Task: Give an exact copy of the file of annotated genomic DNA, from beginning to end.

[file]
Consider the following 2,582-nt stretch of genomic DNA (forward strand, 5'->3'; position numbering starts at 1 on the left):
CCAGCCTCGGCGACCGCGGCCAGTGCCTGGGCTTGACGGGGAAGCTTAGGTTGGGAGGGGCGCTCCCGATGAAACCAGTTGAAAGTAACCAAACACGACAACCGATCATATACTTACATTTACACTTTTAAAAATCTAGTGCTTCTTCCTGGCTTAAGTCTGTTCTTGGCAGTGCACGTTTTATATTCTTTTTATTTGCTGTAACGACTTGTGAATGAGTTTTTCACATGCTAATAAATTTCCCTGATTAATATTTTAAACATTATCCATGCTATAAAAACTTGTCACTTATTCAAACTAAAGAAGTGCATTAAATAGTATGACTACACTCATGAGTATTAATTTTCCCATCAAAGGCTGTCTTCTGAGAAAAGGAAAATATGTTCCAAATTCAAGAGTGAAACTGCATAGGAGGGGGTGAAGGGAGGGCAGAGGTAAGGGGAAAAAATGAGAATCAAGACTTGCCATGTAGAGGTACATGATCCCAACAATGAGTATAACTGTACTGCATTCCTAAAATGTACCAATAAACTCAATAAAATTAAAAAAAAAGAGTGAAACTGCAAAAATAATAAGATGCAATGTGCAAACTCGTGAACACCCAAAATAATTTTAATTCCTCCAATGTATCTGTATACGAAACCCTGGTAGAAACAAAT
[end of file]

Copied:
Consider the following 2,582-nt stretch of genomic DNA (forward strand, 5'->3'; position numbering starts at 1 on the left):
CCAGCCTCGGCGACCGCGGCCAGTGCCTGGGCTTGACGGGGAAGCTTAGGTTGGGAGGGGCGCTCCCGATGAAACCAGTTGAAAGTAACCAAACACGACAACCGATCATATACTTACATTTACACTTTTAAAAATCTAGTGCTTCTTCCTGGCTTAAGTCTGTTCTTGGCAGTGCACGTTTTATATTCTTTTTATTTGCTGTAACGACTTGTGAATGAGTTTTTCACATGCTAATAAATTTCCCTGATTAATATTTTAAACATTATCCATGCTATAAAAACTTGTCACTTATTCAAACTAAAGAAGTGCATTAAATAGTATGACTACACTCATGAGTATTAATTTTCCCATCAAAGGCTGTCTTCTGAGAAAAGGAAAATATGTTCCAAATTCAAGAGTGAAACTGCATAGGAGGGGGTGAAGGGAGGGCAGAGGTAAGGGGAAAAAATGAGAATCAAGACTTGCCATGTAGAGGTACATGATCCCAACAATGAGTATAACTGTACTGCATTCCTAAAATGTACCAATAAACTCAATAAAATTAAAAAAAAAGAGTGAAACTGCAAAAATAATAAGATGCAATGTGCAAACTCGTGAACACCCAAAATAATTTTAATTCCTCCAATGTATCTGTATACGAAACCCTGGTAGAAACAAAT